Parametric 17q21-q22 Paluru et al. 61
Parametric 10q21.1 Nallasamy et al. 62
Parametric 5p15.33-p15.2 Lam et al. 63
NPL 7p15 Paget et al. 64
Parametric 4q22-q27 Zhang et al. 65
Parametric 2q37.1 Paluru et al. 50
Parametric Xq23–25 Zhang et al. 51
Low-grade myopia Parametric 22q12 Stambolian et al. 66
Refractive error NPL 22q12 Klein et al. 67
NPL 11p13 Hammond et al. 68
NPL 3q26 Hammond et al. 68
NPL 4q12 Hammond et al. 68
NPL 8p23 Hammond. et al. 68
Parametric 1p36 Wojciechowski et al. 69
POAG Parametric 5q22.1 Monemi et al. 70
Parametric 10p13-p14 Sarfarazi et al. 71 ; Rezaie et al. 72
Parametric 3q21–24 Wirtz et al. 73 ; Kitsos et al. 74
Parametric 2p15-p16 Suriyapperuma et al. 75
NPL 15q11-q13 Allingham et al. 76
Parametric 8q23 Trifan et al. 77
Parametric 7q35-q36 Wirtz et al. 78
NPL 3p22-p21 Baird et al. 79
Parametric 2cen-q13 Stoilova et al. 80
Age-related cataract NPL 16p12-q13 Iyengar et al. 81
Association
Testing for genetic association involves comparing frequencies of marker alleles or genotypes between affected individuals and controls (either unrelated groups or sets of relatives). For a qualitative phenotype, the test hypothesis is complete independence between phenotype and allelic or genotypic classes. For a quantitative phenotype, the approach tests for a difference in the mean among different genotypes in a sample of unrelated individuals or whether the observed marker genotype explains a portion of the phenotypic variance/covariance among related individuals. Rejecting the null hypothesis of independence (or no effect of the marker on risk) shows there is a statistical association between marker and phenotype that may reflect a direct or indirect form of genetic control. The “direct effect” of a marker genotype implies causality, whereas an “indirect effect” means that the marker is linked to and in disequilibrium with some unobserved genetic variant controlling the phenotype. Even if a marker has no direct effect on the phenotype, an indirect relationship is useful for mapping unobserved causal genes. If alleles at two markers (either two variants or a marker and a causal variant) are associated in the population, they are said to be in disequilibrium. Linkage disequilibrium (LD) occurs when the two variants are tightly linked and do not recombine at every meiosis, even after several generations. If a new mutation arises next to a marker allele, it will be in complete LD with marker alleles immediately around it. In expanding populations, complete gametic association or complete LD gradually decays after many generations as the population approaches true Hardy-Weinberg equilibrium—a state of equilibrium between alleles and genotypes.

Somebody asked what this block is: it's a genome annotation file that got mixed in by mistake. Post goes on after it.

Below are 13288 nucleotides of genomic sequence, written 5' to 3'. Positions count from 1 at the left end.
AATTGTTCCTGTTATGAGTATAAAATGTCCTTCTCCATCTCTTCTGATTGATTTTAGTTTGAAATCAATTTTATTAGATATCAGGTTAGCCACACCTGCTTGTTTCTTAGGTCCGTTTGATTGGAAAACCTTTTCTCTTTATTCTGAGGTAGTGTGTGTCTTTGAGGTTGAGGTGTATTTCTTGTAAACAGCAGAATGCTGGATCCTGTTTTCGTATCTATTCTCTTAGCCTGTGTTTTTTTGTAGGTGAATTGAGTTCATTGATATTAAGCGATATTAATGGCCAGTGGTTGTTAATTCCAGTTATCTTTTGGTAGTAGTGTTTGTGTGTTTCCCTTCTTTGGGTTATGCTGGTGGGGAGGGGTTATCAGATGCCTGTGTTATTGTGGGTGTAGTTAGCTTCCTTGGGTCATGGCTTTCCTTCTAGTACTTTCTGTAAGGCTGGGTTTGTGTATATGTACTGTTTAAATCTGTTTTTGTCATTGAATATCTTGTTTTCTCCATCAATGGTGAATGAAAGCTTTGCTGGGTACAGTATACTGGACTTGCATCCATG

The tests of association performed in case–control studies can be applied to family-based designs, where the observed genotypes are treated as paired observations (case and control alleles or genotypes). The simplest family-based test of association uses the trio of parents and an affected child to compare alleles or genotypes transmitted to the affected child as the “case ” and alleles not transmitted as the “control,” 13,14 in an approach called the transmission/disequilibrium test (TDT). 15 Excess transmission of a particular allele “case” is evidence of association. The TDT tests for linkage in the presence of disequilibrium—that is, the composite null hypothesis—is no linkage or no LD between the observed genetic marker and an unobserved causal gene. Rejecting the null hypothesis indicates evidence of both linkage and LD. Genotype data on both parents are needed for test validity, although only heterozygous parents actually contribute to the TDT statistic. 
The most common association tests have used the candidate gene approach in which genetic variation in selected genes are tested for association with a disease or outcome. Traditionally, in the candidate gene approach, a set of markers within and around the coding sequence is identified and tested for association by using one of the methods described above. This process may include direct association of known functional variants or indirect association of genetic markers in LD with an unknown functional variant. These candidate gene studies have yielded some success. However, they are limited by our prior knowledge and our ability to suggest a biologically relevant gene.